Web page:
THE STORY - Preparing for Wimbledon in the summer of 1980, four-time cool and collected champ Björn Borg faces off with the ruthlessly abrasive newcomer John McEnroe to battle for the history-making world title, culminating in what is considered one of the best tennis matches of all time.
THE CAST - Shia LaBeouf, Sverrir Gudnason, Stellan Skarsgård &Tuva Novotny
THE TEAM - Janus Metz (Director) & Ronnie Sandahl (Writer)
THE RUNNING TIME - 100 Minutes
THE GOOD - Shia LaBeouf is perfectly cast and performs effortlessly as the volatile McEnroe. The score and cinematography lend exceedingly well to an otherwise lackluster “gentlemen’s sport.”
THE BAD - Unfortunately, the last quarter of the film becomes cliché and emotionally overdone.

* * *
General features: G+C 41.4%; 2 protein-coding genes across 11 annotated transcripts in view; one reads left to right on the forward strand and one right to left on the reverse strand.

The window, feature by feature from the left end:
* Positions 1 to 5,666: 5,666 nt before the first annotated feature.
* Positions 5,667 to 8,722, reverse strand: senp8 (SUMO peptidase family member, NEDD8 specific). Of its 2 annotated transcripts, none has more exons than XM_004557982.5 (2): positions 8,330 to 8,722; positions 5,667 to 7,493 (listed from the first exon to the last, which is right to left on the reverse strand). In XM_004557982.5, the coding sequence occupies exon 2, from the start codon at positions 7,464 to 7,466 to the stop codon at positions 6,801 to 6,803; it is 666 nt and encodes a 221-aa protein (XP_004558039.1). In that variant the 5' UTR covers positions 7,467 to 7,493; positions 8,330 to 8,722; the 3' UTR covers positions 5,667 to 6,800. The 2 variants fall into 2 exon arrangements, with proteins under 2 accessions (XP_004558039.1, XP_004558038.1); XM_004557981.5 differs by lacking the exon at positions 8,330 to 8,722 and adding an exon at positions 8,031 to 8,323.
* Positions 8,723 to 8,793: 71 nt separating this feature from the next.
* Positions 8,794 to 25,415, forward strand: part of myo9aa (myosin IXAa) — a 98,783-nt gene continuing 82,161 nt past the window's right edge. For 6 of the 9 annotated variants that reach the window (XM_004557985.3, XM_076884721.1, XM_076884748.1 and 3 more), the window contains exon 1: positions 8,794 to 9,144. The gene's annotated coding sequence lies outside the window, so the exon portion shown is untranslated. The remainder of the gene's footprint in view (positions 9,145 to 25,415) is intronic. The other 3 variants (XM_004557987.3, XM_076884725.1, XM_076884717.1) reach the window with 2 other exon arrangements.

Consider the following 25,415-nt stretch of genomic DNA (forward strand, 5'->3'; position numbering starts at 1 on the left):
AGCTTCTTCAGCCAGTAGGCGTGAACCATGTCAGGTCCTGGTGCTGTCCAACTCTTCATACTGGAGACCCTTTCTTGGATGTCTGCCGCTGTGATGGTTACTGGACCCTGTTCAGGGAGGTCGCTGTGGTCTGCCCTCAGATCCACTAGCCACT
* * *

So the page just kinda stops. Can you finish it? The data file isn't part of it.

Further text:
THE OSCAR PROSPECTS - None
THE FINAL SCORE - 7/10
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By Jacey Aldredge
There’s something to be said for those who willingly choose to watch tennis in their spare time. It isn’t considered a “gentleman’s sport” for no reason— tennis players are known for their composure, polite sportsmanship, and rigorous routines. Tennis is an overwhelmingly quiet sport to endure as, at most, four players combat each other with nothing but a yellow ball and tightly wound rackets. It’s a non-contact, no-nonsense game— an athlete’s equivalent to chess. For this reason, we’re rarely introduced to films portraying the racket sport outright; they’re tough to market and harder still to convey the true tension and stress that’s released on the court. More common are films like the acclaimed “Battle Of The Sexes” or less-loved “Wimbledon,” both of which focus more on off-court issues (Equal rights and romance, respectively). That is, until Janus Metz’s “Borg vs McEnroe.”